Teaching kindergarten and preschool math concepts requires much more than handing children math workbooks or worksheets. Children need to have math experiences that incorporate their senses, that require them to experiment and make observations, and that allow them time to investigate a topic further.
Children learning kindergarten and preschool math need to assimilate concepts at their own rate. They frequently return to former tasks to try to solve them in new ways.
How do children learn math?
1. Children learn math with concrete materials…
Children need concrete objects – real stuff, manipulatives, materials, such as blocks, counters, popsicle sticks, in order to make sense of new math concepts or abstract ideas. Read, “Teaching with manipulatives”, for easy steps on how to do this.
Only after children have had ample opportunities to learn a new concept with real objects are they ready to connect their learning to abstract symbols such as numbers and math symbols (34, 22, +, -).
2. Children need lots of time to learn math…
Children need plenty of time to play with math materials before they use them for teacher guided math activities.
3. Children learn math with a meaningful vocabulary…
Children need to link math to their everyday experiences. Math games and activities are good opportunities to build a math vocabulary.
Children need vocabulary to express their mathematical experiences.
A sample kindergarten and preschool math lesson: Measurement
1. Explore Materials
Always give the children a couple of weeks to play with the concrete objects that you are planning to teach with, in this case, wooden blocks. Children need to explore the materials before they are ready to pay attention when using them in a structured activity.
- Choose a pile of identical blocks and a book.
- Line the blocks up against the book; then count the blocks.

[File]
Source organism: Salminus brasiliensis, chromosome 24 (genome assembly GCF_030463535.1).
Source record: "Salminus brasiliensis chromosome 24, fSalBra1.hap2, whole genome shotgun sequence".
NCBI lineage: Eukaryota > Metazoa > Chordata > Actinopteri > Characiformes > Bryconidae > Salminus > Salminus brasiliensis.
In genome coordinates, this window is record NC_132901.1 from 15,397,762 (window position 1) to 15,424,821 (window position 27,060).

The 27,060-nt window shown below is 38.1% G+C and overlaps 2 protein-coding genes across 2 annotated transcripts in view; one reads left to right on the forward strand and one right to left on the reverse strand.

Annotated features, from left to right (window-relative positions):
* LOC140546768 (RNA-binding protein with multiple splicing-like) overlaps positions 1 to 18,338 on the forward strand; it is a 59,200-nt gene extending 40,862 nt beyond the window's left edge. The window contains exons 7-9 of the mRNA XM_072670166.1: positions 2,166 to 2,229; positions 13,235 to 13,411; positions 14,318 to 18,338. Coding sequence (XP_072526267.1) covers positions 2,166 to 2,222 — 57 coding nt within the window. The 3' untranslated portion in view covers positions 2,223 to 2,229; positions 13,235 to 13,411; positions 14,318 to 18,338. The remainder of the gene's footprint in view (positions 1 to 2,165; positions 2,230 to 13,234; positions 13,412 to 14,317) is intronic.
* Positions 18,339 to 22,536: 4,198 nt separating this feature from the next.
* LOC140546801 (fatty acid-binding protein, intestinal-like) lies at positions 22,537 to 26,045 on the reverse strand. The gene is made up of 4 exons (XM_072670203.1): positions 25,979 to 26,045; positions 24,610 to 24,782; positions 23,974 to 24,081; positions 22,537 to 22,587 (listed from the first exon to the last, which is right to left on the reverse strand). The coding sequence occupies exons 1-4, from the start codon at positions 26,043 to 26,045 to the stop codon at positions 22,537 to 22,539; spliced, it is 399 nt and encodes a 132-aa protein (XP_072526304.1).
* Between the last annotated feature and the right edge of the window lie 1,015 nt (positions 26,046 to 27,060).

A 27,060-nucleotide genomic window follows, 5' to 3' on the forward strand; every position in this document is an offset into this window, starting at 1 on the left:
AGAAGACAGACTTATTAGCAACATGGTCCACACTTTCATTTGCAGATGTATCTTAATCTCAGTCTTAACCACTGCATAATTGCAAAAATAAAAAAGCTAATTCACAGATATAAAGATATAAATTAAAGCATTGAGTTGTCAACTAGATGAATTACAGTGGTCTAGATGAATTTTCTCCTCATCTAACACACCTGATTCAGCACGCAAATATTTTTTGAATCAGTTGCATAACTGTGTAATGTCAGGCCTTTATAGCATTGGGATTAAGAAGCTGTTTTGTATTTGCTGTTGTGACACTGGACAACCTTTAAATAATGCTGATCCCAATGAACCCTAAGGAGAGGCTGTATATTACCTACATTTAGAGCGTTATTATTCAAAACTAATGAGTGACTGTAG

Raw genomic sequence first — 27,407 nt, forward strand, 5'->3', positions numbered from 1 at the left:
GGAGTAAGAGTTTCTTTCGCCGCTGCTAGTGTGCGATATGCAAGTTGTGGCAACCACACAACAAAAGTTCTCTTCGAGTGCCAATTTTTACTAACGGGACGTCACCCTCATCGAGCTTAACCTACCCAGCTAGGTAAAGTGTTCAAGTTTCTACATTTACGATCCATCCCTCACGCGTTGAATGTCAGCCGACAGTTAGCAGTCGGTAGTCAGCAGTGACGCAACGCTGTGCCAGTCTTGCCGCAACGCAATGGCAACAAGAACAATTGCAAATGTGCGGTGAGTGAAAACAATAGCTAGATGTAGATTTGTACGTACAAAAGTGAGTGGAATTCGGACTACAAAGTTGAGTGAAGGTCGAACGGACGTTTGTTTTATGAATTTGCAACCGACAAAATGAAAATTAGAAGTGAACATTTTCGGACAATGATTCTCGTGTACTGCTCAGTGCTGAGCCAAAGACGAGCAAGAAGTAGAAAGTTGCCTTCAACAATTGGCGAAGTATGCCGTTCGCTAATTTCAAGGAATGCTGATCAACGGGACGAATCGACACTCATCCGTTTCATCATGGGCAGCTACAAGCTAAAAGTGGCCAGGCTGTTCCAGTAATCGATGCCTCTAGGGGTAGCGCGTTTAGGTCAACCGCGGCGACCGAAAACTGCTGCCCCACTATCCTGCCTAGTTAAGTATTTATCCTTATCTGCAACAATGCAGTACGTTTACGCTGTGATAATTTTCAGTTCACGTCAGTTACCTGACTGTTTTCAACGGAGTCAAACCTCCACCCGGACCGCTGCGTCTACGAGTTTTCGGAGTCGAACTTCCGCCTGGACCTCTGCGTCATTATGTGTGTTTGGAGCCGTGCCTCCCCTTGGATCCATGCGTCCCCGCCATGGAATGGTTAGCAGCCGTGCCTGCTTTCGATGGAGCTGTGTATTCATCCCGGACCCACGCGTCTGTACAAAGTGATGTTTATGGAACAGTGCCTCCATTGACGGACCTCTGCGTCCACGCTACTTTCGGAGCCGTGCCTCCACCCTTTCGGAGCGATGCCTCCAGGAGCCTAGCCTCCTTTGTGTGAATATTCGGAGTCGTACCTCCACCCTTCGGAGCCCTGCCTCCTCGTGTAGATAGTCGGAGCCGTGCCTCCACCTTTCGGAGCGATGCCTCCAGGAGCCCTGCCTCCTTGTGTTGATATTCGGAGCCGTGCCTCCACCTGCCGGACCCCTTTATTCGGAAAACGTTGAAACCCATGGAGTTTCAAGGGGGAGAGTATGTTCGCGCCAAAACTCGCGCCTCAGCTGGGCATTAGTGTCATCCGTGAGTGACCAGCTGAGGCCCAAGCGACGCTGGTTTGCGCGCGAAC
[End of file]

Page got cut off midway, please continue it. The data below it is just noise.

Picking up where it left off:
Say, “My book is 6 blue blocks long.”
- Repeat this process a few times.
- Point out where the first block starts and the last block ends. (Blocks will not be the exact length of the book)
- Talk about why you need to use blocks of the same size.
- Have the children choose a book and identical blocks and try to measure their books.
- Next math period, have the children pay more attention to accuracy, where their blocks are starting and ending. Use vocabulary such as half a block and middle of the block.
3. Model measuring as well as recording results
When the children are successful at measuring, model measuring an object and then recording the results with a picture. After the children have recorded their math results as a group on a large paper and they understand the connection between the actual activity and the recorded results, have them repeat the measurement activity by themselves and record their own learning.
Provide teacher made recording sheets or have children create their own. Now the children are beginning to connect their concrete learning to abstract symbols, known as the representational, connecting or picture stage.
4. Abstract symbols
Only after the above connections have been made are children ready to use abstract symbols only. Every new math concept needs to be taught using the concrete and connective (pictorial, representational) steps before children are ready for abstract symbols.
- When teaching start with shorter periods of structured activities and increase when the group is ready.
- Change groups frequently as children learn from and gather ideas and vocabulary from each other.
- When children lose interest, change the materials and tasks slightly.
- Small groups of ten children work well for kindergarten math structured activities. The other children can be doing unstructured free exploration with other math equipment at this time.
You will need to train your students to care for classroom materials during the first month of school and with each new set of objects you add to the classroom.
- Don’t put all of your math materials out at once, introduce a few at a time and teach the care of and clean up routines for each one.